Ann Frohman, director with the Nebraska insurance department, says the NAIC model was introduced within LB 853 on Jan. 29. “I do think it is the right approach because a 5-year ban should be a deterrent. I don’t see a perfect resolution out there. This is tailored pretty well to accomplishing our goal.”
She says that although the issue of STOLI in trusts is not included, she wants to revisit it and take a careful approach to what she calls a complex issue.
The bill does not include a definition of STOLI, she says, because there was concern that STOLI creators could work their way around it and that a list of exceptions was a “stronger” approach.
The hearing was heavily lobbied by all participants on the issue, she notes.
Action is also occurring in Indiana, according to Insurance Commissioner Jim Atterholt. H.B. 1379 was introduced by state Rep. Michael Ripley, R-District 79, and passed the Indiana House insurance committee last week with a vote of 6-4, Atterholt says. When it goes to the full House, many changes are anticipated, he continues. The 5-year provision is expected to be removed and it will reflect many of the provisions of the NCOIL model, he adds. Atterholt says he is supportive of all efforts to eliminate STOLI.
In Kansas, a Jan. 29 presentation of the need for legislation was made to the state Senate’s Financial Institutions and Insurance Committee.
Concurrently, “We are trying to reach an agreement with all interested parties” but “we are not hopeful,” says Bob Tomlinson, assistant insurance commissioner with the Kansas insurance department. If there is no agreement, hearings would be held in the legislature, he continues.
The department is considering a hybrid model that is closer to the NAIC model, he adds. It currently favors the 5-year provision although it has asked the life settlement representatives for language that would eliminate the need for the provision, Tomlinson says. But, “at first blush, it is not adequate,” he adds.
The one area in which there does seem to be agreement is the creation of language in the NCOIL model to prevent STOLI in trusts, Tomlinson says. STOLI is what the department is trying to eliminate, he continues.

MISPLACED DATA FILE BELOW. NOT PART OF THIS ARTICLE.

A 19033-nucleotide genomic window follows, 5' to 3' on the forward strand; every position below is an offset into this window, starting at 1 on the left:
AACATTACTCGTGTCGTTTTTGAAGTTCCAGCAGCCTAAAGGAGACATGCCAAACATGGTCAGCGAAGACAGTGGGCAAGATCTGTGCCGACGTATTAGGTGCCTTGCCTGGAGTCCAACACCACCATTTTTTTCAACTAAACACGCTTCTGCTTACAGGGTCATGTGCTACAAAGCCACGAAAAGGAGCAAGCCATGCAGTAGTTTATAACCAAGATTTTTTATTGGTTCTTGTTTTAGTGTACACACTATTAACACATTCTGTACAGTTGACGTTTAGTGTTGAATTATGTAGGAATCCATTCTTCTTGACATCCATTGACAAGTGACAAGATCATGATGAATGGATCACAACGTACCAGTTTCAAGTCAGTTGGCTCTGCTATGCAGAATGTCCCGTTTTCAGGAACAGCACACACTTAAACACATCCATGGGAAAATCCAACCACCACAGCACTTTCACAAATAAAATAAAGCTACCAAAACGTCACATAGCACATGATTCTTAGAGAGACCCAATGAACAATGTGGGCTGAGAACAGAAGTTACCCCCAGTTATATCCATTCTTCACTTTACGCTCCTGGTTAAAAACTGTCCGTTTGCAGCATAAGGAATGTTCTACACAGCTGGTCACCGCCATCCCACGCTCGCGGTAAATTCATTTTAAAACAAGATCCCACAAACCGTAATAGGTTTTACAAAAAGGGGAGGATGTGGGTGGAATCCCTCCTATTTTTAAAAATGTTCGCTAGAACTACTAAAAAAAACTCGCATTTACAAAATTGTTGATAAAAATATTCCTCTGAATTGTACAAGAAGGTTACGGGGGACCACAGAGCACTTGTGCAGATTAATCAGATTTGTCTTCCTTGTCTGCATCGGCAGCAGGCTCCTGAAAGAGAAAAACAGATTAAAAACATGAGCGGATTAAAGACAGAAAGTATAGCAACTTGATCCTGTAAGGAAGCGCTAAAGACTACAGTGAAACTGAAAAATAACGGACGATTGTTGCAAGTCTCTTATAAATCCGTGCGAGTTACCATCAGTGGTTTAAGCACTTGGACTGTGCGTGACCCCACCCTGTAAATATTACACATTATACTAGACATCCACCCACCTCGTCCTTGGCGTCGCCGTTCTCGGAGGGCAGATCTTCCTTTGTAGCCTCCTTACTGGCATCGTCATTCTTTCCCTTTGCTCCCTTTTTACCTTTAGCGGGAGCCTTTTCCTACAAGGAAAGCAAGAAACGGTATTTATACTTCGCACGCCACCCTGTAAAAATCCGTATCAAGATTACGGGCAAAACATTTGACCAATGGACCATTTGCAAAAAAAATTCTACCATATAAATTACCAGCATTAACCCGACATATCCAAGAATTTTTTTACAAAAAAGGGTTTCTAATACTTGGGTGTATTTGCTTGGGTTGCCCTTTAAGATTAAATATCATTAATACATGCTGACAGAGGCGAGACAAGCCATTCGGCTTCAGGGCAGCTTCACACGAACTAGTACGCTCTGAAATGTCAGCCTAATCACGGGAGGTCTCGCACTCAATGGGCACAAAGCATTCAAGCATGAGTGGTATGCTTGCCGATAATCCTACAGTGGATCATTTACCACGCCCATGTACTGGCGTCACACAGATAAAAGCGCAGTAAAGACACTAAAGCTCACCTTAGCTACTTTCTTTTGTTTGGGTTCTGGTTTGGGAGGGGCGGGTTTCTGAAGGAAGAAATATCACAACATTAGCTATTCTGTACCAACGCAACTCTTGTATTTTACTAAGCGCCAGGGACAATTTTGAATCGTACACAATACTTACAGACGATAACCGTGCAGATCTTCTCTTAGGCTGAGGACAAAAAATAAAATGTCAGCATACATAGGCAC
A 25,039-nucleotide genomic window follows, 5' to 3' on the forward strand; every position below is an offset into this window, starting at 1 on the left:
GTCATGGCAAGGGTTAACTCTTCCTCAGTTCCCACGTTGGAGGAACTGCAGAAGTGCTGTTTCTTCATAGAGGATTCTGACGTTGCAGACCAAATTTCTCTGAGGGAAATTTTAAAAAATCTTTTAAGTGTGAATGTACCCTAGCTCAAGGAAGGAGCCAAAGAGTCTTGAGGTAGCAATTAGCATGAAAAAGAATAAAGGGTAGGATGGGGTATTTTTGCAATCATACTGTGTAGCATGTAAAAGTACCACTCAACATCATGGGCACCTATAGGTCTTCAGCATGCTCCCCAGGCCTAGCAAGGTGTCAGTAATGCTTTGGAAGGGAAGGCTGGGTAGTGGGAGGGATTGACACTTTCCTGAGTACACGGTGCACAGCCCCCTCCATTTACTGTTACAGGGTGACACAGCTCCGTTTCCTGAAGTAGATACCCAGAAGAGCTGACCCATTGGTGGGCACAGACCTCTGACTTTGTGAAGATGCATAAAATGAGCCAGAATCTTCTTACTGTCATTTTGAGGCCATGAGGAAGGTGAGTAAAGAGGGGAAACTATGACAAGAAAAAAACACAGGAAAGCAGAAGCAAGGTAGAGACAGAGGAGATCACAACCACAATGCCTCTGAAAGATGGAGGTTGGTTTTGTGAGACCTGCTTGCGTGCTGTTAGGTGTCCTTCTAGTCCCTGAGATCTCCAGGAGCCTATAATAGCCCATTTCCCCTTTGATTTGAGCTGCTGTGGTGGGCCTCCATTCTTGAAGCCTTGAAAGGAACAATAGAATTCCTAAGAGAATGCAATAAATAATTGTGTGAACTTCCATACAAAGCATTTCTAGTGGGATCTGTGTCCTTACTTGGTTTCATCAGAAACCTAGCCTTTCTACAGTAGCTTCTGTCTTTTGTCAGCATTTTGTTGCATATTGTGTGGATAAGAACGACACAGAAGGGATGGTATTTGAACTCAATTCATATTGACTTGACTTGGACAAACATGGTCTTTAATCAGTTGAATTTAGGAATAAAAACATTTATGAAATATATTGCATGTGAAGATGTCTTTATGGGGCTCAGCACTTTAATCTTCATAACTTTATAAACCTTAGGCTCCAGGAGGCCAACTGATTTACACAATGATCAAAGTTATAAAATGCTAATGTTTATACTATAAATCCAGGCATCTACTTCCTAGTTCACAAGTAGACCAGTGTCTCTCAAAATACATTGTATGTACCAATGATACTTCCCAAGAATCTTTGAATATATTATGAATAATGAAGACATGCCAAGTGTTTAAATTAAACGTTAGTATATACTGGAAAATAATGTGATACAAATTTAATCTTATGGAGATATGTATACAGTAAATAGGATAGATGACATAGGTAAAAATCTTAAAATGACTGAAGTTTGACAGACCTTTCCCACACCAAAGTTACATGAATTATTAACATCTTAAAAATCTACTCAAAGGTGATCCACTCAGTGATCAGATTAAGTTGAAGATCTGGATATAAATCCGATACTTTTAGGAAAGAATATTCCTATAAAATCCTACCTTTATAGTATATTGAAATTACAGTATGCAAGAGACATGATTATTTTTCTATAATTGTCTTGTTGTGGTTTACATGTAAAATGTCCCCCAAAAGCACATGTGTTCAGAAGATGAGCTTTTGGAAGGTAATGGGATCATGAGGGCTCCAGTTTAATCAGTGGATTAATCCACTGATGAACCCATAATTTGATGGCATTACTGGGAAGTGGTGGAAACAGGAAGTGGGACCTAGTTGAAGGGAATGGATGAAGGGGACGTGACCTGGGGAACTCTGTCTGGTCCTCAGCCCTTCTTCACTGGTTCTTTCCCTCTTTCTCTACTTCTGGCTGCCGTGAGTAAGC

In fact, inclusion of a definition of STOLI is one of the arguments the life settlement industry is making for the exclusion of a 5-year ban, he says. The department is willing to listen to the discussion, Tomlinson adds.
The Texas legislature is not in session this year, but its insurance department has been issuing consumer alerts warning of STOLI transactions.
In spite of different approaches and choices of models being introduced in states, the one common thread in interviews with National Underwriter was a desire to eliminate STOLI transactions.
Bruce Ferguson, senior vice president of state relations with the American Council of Life Insurers, Washington, says, “We are very pleased with the growing recognition among regulators and now legislators that STOLI is a problem that needs to be addressed.”
While he notes that “no piece of legislation is necessarily a silver bullet that will stop all of these transactions,” he says the 5-year provision, trust language and the definition of STOLI are effective tools in preventing these transactions. The definition of STOLI in the NCOIL model is broad enough so that it will be able to cover transactions in the future as the practice evolves, he maintains.
LISA’s Head says STOLI is the core problem and that efforts to address STOLI such as the definition in the NCOIL model are positive steps.
Among the states that are expected to introduce the NCOIL model are Georgia and Kentucky. In both states leading legislators participated in the development of the NCOIL model: in Georgia, state Sen. Ralph Hudgens, R-Comer, Ga.; and in Kentucky, Rep. Robert Damron, D-Nicholasville, Ky.
Action in other states according to interviews, include:
–Hearings in Connecticut, Maine, Massachusetts and Missouri.
–District of Columbia–a bill is anticipated with elements of the NAIC model but with no 5-year ban and will be introduced as part of the Commissioners’ package.
–North and South Carolina–hold over bills reflecting the NAIC model.
–Oklahoma–a bill is in circulation with the potential for one license for all.
–Oregon–no introduction scheduled.
–Washington–a version of the NCOIL model.
–Arizona–a short version of the NCOIL model that, due to the state’s budget constraints, would leave out any provisions such as new licensing requirements, that would require additional state resources.
–Hawaii–3 models under consideration including the NCOIL model and 2 versions of the NAIC model.
–Minnesota and Wisconsin–action expected soon.